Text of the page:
First gaining recognition for his large-scale wheat pastes, street art and murals on the streets of New York, Melbourne-based artist and illustrator Brolga is back in Australia with his first concentrated show, Fever Dreams.
Growing up in Australia, Brolga’s family would often make days-long trips across the country, moving house from Queensland to the Northern Territory and back. It’s on these car trips that his fascination with signage and iconography began. Fever Dreams experiments with hallucinations and reality by highlighting the overlooked items of our familiar and foreign surroundings. Brolga weaves in his ever-increasing collection of original characters into the narrative, seeking a connection with them and the collage of elements delicately pulled from his travels and day-to-day. Orenda contributor Viv sat down with Brolga to chat tuk tuk rides, New York living and fever-fuelled meat pie adventures.
Your work features a lot of bold colours and you play a lot with flat shapes to create your characters. Have you always worked like this or did it take time to find your style?
I was talking about this to a friend recently. We were saying that everyone has a natural style whether they realise it or not. Your handwriting, for example, is unique and that’s your style. It can be hard to realise that though because you’re in your own bubble and your handwriting is just you. Drawing isn’t much different from that, over the years I’ve been able to finesse my style from something that started out pretty raw.
Everyone has a natural style whether they realise it or not.
As a New York-based artist who works a lot with street art and public space, do you feel like living in such a huge and vibrant place helped to influence your work?
It was easy to get swept up in New York. I went there for art school but I was kind of a dude on a mission. The pace, drive and franticness of the city all added up and I was working the hardest that I ever had. So from a motivation standpoint, it was huge for me.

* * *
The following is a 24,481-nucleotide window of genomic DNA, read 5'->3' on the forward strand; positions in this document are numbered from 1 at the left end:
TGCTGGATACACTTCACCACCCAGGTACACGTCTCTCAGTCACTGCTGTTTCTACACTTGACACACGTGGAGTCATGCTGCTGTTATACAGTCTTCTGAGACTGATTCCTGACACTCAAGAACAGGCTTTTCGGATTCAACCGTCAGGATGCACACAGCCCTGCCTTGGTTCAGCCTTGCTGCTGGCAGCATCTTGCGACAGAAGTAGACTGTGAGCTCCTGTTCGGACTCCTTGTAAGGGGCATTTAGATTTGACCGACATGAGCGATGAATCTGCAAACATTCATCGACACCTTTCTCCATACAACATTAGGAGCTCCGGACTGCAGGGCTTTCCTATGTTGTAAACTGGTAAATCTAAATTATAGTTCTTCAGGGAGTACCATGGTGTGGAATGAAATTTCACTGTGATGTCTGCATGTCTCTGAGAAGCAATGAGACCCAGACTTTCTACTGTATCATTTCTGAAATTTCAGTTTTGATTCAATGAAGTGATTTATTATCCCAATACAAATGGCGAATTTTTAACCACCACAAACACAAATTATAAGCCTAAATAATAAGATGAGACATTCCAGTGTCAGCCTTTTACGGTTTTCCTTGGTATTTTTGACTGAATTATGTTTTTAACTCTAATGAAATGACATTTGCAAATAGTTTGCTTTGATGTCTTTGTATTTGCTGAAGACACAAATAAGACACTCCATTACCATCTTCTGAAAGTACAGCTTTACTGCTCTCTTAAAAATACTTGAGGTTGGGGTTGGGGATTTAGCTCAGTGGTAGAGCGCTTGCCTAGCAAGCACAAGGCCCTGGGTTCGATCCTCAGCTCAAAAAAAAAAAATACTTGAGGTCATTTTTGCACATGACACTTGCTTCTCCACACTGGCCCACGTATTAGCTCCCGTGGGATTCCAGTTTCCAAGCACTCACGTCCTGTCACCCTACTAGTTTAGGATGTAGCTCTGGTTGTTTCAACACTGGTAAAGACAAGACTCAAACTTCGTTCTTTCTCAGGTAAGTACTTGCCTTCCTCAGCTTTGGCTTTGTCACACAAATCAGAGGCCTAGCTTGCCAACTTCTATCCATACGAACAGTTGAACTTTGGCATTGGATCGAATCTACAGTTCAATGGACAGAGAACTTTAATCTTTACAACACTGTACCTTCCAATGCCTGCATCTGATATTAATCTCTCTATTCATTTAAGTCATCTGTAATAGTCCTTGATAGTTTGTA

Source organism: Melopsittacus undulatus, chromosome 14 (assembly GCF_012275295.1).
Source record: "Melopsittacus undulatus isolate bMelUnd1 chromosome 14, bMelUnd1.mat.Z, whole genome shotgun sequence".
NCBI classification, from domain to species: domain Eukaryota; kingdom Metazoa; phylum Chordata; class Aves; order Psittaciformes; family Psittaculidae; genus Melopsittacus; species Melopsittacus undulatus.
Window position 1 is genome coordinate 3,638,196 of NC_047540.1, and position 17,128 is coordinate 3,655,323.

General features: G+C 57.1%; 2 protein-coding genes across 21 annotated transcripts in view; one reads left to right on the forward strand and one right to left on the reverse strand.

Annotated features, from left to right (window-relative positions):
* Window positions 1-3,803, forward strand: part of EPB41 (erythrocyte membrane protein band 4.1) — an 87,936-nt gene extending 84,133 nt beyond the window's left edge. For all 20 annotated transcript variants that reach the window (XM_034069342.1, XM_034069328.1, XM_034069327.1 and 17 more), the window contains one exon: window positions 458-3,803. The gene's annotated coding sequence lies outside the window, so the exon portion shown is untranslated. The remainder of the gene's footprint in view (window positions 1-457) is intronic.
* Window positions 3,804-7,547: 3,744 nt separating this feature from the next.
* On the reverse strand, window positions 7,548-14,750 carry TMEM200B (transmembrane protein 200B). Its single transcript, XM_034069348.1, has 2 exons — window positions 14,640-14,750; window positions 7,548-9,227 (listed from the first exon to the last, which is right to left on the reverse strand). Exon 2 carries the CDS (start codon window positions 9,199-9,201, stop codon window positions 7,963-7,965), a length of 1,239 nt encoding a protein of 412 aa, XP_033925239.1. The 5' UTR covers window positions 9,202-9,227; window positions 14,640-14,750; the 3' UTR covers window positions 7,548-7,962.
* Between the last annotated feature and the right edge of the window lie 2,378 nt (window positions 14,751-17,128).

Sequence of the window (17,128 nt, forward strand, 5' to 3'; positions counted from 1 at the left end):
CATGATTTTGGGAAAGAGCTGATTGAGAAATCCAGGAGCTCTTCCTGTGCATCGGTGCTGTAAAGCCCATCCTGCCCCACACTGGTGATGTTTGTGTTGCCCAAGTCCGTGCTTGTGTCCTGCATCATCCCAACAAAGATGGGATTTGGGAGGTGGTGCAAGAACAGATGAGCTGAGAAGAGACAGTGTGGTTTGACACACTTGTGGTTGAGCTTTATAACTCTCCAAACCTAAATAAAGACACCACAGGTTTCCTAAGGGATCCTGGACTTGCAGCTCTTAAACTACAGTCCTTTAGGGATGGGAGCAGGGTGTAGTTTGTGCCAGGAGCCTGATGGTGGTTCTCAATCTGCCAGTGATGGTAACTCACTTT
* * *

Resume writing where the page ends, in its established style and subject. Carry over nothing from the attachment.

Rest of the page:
Also, I saw traces of artists that are at the top of their game living and working around me. People like Ron English, you would see their murals around and then go to the opening and he’s standing there. I think living in the same city, there’s a sense that these people are tangible and it made a future in art seem more realistic.
I think living in the same city, there’s a sense that these people are tangible and it made a future in art seem more realistic
I love that your work in this show explores typography and signage from foreign places around the world. What is your favourite place that you’ve ever been?
As far as signage goes, my favourite place is Bangkok. I was there last year and I got a tuk-tuk to drive me around all day while I ogled and took snaps of shop signage. I had two or three pieces from my upcoming solo show Fever Dreams pop fully-formed into my head during that tuk-tuk ride! I went back to the hotel and sketched them out and they were there.
They must get a lot of strange-looking Aussies rocking up with a feverish look in their eyes!
Personally, I know there are definitely small and random things I miss from home. As an Australian artist abroad, is there anything you miss?
I’ve recently moved back to live in Melbourne but I definitely do remember some of the longings I had while overseas. I used to crave meat pies and sausage rolls in New York, so I would go to this one place in Chelsea Market that had them. They must get a lot of strange-looking Aussies rocking up with a feverish look in their eyes!